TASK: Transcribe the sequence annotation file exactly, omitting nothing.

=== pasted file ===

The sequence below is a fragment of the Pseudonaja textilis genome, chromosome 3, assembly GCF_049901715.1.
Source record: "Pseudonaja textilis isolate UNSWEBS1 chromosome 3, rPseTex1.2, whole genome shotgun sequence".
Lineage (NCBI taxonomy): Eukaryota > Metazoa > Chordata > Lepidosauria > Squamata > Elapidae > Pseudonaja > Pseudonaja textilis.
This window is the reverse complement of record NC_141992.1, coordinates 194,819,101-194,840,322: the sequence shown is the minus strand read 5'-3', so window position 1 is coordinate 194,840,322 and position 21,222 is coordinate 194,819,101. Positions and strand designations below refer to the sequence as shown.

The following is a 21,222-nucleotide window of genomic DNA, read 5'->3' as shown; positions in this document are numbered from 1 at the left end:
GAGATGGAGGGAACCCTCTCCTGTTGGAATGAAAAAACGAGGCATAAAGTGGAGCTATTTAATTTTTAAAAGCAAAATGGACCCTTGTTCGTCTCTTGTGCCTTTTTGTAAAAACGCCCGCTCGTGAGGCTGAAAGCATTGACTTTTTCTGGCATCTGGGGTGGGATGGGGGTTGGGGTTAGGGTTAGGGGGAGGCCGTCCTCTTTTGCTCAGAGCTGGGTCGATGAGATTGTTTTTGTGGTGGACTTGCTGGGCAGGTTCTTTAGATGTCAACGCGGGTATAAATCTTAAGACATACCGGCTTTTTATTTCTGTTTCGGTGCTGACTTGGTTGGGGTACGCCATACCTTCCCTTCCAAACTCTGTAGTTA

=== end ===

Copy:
The sequence below is a fragment of the Pseudonaja textilis genome, chromosome 3, assembly GCF_049901715.1.
Source record: "Pseudonaja textilis isolate UNSWEBS1 chromosome 3, rPseTex1.2, whole genome shotgun sequence".
Lineage (NCBI taxonomy): Eukaryota > Metazoa > Chordata > Lepidosauria > Squamata > Elapidae > Pseudonaja > Pseudonaja textilis.
This window is the reverse complement of record NC_141992.1, coordinates 194,819,101-194,840,322: the sequence shown is the minus strand read 5'-3', so window position 1 is coordinate 194,840,322 and position 21,222 is coordinate 194,819,101. Positions and strand designations below refer to the sequence as shown.

The following is a 21,222-nucleotide window of genomic DNA, read 5'->3' as shown; positions in this document are numbered from 1 at the left end:
GAGATGGAGGGAACCCTCTCCTGTTGGAATGAAAAAACGAGGCATAAAGTGGAGCTATTTAATTTTTAAAAGCAAAATGGACCCTTGTTCGTCTCTTGTGCCTTTTTGTAAAAACGCCCGCTCGTGAGGCTGAAAGCATTGACTTTTTCTGGCATCTGGGGTGGGATGGGGGTTGGGGTTAGGGTTAGGGGGAGGCCGTCCTCTTTTGCTCAGAGCTGGGTCGATGAGATTGTTTTTGTGGTGGACTTGCTGGGCAGGTTCTTTAGATGTCAACGCGGGTATAAATCTTAAGACATACCGGCTTTTTATTTCTGTTTCGGTGCTGACTTGGTTGGGGTACGCCATACCTTCCCTTCCAAACTCTGTAGTTA